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By Sarah Hapgood

“I sometimes think we could open a hotel”, said Adam, who was making a lunch of bread of cheese in the kitchen at the top of the island “We have the ability”.

“Yeah and we might actually get paid for that”, said Joby, leaning against the wall near the door “I could imagine you running a hotel”.

“Well perhaps a little guest-house somewhere”.

“In Brighton probably”.

“And I would serve endless different types of fresh fruit for breakfast”, said Adam “A whole buffet display of it”.

“Can’t imagine that going down well with this lot”, said Joby.

“We should be doing something with this place”, Julian shouted, coming in through the main door.

“Like what?” Joby shouted back.

“Making it a little more homely”, said Julian, crossing the main room towards them “It has plenty of potential”.

“Well chop to it, Julian”, said Adam “You are the interior designer after all”.

“There scarcely seems much point if we’re not planning on staying here”, said Julian, leaning against the door-jamb “Bardin refuses to move any more stuff up from the galleon”.

“And you’re letting Bardin dictate things?” said Adam, sarcastically “The Father Superior must be losing his touch”.

“More likely that he has a valid point”, said Julian “If we need to abandon the island in a hurry we can’t afford to be rushing around the entire place trying to snatch everything up at the last minute”.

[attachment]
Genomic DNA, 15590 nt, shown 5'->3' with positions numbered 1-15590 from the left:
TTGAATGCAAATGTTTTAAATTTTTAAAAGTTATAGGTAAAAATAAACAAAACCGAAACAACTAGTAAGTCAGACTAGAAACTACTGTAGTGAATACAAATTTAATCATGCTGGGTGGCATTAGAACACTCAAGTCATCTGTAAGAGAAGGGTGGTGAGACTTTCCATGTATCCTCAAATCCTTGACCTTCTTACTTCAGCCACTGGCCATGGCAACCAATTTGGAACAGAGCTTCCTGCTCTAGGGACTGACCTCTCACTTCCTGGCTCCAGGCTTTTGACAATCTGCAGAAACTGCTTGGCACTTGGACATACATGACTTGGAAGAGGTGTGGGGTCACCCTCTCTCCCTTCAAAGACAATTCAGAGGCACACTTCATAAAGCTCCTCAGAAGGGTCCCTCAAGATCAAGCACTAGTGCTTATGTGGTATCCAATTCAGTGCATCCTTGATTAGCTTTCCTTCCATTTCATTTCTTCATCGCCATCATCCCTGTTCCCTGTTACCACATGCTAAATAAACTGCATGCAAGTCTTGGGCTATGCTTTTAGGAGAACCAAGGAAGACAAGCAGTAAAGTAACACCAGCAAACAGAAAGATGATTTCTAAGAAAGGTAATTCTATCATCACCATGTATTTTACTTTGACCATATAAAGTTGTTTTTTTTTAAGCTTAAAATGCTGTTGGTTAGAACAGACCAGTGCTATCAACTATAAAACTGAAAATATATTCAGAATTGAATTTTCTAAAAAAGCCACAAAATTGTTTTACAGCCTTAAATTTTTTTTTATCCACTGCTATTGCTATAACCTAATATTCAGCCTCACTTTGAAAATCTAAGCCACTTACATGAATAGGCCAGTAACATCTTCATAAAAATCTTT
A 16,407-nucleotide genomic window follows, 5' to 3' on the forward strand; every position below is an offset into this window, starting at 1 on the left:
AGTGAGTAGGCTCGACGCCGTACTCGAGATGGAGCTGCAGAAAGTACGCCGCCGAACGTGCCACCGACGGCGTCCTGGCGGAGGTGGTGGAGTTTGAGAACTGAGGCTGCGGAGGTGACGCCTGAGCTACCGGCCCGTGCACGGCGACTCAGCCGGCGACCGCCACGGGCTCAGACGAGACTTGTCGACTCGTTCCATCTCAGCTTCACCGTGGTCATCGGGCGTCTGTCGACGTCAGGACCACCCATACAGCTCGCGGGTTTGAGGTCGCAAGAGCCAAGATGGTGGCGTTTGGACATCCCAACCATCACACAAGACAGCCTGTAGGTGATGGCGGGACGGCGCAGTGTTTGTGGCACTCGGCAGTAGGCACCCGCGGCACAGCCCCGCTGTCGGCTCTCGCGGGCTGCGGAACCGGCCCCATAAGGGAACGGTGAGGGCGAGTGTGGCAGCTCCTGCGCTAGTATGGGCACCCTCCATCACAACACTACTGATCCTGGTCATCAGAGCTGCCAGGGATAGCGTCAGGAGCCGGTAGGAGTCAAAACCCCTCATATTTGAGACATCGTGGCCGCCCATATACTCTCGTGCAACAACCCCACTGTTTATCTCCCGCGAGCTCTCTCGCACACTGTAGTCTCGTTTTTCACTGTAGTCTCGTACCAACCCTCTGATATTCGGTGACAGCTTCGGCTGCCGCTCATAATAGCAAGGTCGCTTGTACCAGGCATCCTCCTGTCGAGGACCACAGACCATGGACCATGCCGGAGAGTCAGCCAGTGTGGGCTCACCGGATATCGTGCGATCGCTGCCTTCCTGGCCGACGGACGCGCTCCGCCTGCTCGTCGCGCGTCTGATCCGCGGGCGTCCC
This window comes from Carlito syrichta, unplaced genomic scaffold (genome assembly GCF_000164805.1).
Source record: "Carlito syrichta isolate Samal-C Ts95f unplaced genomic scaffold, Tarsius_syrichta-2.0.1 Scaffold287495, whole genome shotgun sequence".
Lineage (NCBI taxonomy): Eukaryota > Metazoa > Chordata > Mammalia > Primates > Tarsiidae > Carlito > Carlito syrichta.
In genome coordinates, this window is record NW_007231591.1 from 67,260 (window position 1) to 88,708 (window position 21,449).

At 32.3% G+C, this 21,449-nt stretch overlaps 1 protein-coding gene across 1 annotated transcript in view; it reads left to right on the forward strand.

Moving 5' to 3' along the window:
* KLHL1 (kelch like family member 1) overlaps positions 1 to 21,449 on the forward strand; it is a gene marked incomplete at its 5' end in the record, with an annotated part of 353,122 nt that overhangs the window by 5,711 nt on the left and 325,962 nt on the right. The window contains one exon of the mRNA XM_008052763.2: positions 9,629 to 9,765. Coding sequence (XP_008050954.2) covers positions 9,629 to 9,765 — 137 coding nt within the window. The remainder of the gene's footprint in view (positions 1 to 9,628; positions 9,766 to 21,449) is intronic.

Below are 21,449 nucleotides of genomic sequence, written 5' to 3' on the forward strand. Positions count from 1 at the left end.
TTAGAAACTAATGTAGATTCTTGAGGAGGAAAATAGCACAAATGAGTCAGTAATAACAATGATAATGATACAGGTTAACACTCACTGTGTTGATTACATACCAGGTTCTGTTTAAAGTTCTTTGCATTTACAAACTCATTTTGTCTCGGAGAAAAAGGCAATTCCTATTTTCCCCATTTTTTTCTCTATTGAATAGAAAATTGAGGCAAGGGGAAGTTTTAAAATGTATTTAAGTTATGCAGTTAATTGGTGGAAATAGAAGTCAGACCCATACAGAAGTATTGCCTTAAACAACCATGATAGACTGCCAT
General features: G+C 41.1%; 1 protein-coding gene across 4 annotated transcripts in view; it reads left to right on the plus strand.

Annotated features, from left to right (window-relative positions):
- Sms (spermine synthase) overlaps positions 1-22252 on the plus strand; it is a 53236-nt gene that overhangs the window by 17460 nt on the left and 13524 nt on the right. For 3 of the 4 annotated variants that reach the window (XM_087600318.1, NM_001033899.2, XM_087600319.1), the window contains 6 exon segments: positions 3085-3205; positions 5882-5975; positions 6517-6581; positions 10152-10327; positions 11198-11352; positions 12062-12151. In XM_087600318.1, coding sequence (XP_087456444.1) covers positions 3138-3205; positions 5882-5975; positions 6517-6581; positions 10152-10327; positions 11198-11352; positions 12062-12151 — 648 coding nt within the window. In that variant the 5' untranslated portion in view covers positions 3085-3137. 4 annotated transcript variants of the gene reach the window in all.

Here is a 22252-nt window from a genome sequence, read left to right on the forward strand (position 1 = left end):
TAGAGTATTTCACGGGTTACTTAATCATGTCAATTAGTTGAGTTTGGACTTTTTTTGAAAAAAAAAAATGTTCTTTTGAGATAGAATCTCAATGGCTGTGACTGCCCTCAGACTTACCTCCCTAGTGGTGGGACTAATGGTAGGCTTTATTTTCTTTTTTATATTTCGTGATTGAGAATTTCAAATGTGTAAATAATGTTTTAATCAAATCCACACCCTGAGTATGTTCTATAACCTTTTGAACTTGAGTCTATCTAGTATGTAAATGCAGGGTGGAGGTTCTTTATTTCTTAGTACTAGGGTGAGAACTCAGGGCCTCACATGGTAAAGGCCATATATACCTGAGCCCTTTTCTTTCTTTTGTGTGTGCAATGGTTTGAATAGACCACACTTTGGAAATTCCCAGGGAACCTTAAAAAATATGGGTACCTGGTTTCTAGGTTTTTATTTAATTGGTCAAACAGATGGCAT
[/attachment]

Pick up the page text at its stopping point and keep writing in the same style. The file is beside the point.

“And so this is the stage we’re at”, said Adam “Where we live permanently expecting a crisis to happen. It never used to be like this”.

“That’s the way the world’s gone”, said Joby.

“Oh rubbish”, said Adam “We lived through plenty of bad times before. Look at Father Gabriel’s reign of terror. That was probably even more frightening than this time, and yet it didn’t stop us making a home on the desert island”.

“We didn’t have much choice at the time”, Joby pointed out “We were shipwrecked”.

“Well where are we going to after this?” said Adam “I have a marked aversion to going back to the mainland, at least until things calm down a bit, neither am I keen on the idea of heading to the New Continent. I doubt we’ll find many places better than this”.

“Bardin’s not still on about his guidebooks is he?” said Joby.

“No he seems to have quietly dropped that idea”, said Julian “The clowns want to spend a night up here, having some kind of apocalyptic clowns’ get-together”.

“Oh good”, said Joby “We might get some peace and quiet on the galleon”.

“If he likes it”, said Julian “It might persuade Bardin to calm down, and consider this place more long-term. You might get your garden, Joby”.

“I’ll believe that when I see it!” said Joby.

“Are we finally going to come to a decision about staying here for a while?” said Rumble, who was rolling a cigarette in the main room of the island’s cottage.

Although it was a chilly evening, the door was propped open, and the clowns wandered in and out willy-nilly.

“The reason I ask”, Rumble continued “Is that we could do something with this place”.

“Yes I know!” Bardin shouted, from the doorway “We’ve already established that, stop regurgitating the same old script all the time!”